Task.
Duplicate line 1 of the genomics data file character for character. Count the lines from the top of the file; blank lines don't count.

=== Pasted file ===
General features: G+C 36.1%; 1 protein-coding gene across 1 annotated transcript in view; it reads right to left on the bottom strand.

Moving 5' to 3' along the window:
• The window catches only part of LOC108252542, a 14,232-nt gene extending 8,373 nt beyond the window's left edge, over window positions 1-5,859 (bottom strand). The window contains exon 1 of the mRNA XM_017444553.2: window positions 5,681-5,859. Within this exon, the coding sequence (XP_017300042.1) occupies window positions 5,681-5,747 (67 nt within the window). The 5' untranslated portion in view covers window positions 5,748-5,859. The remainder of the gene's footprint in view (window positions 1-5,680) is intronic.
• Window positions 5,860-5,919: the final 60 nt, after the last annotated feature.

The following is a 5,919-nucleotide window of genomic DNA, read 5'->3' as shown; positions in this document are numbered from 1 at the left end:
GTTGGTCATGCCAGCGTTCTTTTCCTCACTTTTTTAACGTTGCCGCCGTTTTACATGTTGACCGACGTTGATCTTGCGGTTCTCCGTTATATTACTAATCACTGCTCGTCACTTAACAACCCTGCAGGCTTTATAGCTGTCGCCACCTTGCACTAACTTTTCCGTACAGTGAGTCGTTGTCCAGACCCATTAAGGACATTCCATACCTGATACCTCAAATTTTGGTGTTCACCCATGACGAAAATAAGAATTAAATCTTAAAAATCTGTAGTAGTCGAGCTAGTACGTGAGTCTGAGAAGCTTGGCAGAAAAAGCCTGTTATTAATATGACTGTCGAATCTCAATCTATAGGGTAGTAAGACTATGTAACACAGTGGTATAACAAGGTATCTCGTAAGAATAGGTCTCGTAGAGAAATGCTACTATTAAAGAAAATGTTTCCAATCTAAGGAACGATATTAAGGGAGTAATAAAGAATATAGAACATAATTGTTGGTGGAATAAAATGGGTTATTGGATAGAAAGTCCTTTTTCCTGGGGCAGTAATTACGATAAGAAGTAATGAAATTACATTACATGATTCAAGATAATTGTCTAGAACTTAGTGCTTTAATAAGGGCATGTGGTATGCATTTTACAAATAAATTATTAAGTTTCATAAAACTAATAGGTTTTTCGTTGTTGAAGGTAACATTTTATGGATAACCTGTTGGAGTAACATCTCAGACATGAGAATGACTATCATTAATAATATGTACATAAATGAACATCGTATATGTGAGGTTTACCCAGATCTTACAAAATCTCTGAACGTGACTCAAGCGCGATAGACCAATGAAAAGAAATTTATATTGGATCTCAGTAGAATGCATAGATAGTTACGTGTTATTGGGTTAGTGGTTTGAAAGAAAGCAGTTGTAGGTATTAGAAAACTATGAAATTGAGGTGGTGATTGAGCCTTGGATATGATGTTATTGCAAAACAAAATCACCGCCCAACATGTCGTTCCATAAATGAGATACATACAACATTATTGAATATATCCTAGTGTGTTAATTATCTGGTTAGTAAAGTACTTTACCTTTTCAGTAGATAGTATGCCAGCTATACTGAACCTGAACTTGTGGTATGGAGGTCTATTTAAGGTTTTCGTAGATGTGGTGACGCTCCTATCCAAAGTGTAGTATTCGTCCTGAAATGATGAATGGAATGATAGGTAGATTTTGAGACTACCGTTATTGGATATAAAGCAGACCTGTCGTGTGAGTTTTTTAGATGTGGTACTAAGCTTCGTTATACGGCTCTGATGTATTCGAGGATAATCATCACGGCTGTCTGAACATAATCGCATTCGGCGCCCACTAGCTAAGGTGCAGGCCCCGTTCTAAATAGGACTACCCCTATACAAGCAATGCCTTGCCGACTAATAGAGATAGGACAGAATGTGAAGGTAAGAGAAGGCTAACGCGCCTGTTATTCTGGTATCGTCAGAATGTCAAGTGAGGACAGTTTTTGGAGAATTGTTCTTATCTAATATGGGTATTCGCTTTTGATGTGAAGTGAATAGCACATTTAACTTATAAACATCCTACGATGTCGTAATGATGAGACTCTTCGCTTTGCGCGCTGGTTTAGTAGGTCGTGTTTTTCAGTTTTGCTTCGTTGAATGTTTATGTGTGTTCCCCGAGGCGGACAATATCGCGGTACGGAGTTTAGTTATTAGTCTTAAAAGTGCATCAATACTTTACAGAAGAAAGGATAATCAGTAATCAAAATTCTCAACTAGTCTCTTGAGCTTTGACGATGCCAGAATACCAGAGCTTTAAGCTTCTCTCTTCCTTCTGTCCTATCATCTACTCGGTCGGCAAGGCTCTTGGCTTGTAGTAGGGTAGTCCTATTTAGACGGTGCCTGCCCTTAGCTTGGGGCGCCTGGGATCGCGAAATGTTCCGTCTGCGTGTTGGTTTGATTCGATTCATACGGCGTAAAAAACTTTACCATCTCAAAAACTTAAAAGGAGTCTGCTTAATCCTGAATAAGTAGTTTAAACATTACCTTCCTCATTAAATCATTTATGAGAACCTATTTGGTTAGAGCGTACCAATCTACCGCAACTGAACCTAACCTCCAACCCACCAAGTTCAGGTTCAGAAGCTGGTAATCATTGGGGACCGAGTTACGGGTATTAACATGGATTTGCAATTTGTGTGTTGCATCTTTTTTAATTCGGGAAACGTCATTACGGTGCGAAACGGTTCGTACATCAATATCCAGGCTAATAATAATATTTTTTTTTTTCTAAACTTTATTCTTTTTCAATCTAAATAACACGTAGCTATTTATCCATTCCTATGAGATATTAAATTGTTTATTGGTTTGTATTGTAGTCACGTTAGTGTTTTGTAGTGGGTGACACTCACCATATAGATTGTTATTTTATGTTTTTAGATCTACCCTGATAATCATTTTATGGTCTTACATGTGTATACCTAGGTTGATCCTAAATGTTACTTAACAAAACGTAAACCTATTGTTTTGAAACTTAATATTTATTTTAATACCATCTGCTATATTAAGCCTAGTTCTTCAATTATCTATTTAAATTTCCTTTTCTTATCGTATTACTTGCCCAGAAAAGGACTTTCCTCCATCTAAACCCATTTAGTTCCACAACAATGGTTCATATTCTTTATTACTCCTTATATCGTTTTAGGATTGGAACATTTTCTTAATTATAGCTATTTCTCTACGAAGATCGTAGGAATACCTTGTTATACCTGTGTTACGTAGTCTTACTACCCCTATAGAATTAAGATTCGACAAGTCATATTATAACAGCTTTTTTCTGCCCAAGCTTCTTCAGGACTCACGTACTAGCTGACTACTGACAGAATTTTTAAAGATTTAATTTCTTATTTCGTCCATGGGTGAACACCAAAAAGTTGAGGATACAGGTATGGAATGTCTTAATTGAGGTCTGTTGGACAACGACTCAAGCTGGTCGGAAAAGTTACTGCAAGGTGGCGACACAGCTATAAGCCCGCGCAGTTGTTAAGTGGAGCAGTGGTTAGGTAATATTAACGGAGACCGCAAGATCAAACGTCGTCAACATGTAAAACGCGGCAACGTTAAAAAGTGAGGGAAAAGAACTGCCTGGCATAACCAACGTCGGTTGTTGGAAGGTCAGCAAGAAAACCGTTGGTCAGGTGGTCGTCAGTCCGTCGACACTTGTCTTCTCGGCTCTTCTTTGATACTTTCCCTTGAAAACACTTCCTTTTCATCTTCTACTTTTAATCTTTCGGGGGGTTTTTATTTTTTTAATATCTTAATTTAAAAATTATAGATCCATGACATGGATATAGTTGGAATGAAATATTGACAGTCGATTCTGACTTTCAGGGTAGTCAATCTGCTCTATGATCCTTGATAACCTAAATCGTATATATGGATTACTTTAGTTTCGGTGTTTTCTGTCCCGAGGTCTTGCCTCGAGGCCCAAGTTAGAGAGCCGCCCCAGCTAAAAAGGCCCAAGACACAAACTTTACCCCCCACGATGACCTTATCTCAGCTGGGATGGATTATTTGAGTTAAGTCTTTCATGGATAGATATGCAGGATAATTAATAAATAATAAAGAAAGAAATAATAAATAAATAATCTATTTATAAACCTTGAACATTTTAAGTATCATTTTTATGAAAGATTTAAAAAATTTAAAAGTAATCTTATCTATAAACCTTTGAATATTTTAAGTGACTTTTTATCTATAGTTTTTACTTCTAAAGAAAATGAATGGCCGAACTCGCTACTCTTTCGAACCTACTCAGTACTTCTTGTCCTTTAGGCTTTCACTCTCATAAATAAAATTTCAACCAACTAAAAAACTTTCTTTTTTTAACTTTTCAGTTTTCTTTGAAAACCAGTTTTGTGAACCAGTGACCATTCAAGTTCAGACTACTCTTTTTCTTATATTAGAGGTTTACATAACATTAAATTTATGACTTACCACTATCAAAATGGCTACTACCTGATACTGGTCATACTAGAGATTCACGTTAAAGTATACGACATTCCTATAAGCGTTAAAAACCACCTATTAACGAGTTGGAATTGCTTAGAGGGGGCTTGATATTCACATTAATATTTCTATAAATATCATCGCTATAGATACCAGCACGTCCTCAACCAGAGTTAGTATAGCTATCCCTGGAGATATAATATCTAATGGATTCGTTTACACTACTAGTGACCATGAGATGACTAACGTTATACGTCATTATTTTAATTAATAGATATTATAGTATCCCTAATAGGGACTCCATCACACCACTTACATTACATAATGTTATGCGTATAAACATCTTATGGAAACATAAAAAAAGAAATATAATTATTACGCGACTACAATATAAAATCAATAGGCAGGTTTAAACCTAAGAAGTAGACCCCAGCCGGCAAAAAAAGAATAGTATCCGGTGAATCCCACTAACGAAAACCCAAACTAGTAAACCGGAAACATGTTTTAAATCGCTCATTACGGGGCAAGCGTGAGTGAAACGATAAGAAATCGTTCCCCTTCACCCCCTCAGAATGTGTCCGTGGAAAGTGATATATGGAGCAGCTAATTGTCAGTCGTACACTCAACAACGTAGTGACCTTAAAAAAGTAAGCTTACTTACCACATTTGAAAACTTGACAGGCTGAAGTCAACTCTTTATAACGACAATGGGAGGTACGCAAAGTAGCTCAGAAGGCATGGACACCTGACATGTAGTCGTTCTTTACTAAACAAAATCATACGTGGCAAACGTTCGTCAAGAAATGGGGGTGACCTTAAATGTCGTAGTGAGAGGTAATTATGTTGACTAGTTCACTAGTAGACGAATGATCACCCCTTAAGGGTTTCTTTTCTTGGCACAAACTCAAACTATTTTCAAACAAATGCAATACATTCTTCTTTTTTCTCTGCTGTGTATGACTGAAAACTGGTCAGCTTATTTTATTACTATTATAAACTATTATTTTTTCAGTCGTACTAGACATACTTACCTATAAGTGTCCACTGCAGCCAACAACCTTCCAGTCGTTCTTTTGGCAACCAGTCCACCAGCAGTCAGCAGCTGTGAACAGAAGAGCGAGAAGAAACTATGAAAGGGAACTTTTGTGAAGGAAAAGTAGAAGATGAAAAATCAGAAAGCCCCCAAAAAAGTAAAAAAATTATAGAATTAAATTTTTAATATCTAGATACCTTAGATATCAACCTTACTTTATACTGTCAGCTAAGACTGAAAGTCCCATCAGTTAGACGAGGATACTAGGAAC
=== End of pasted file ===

General features: G+C 36.1%; 1 protein-coding gene across 1 annotated transcript in view; it reads right to left on the bottom strand.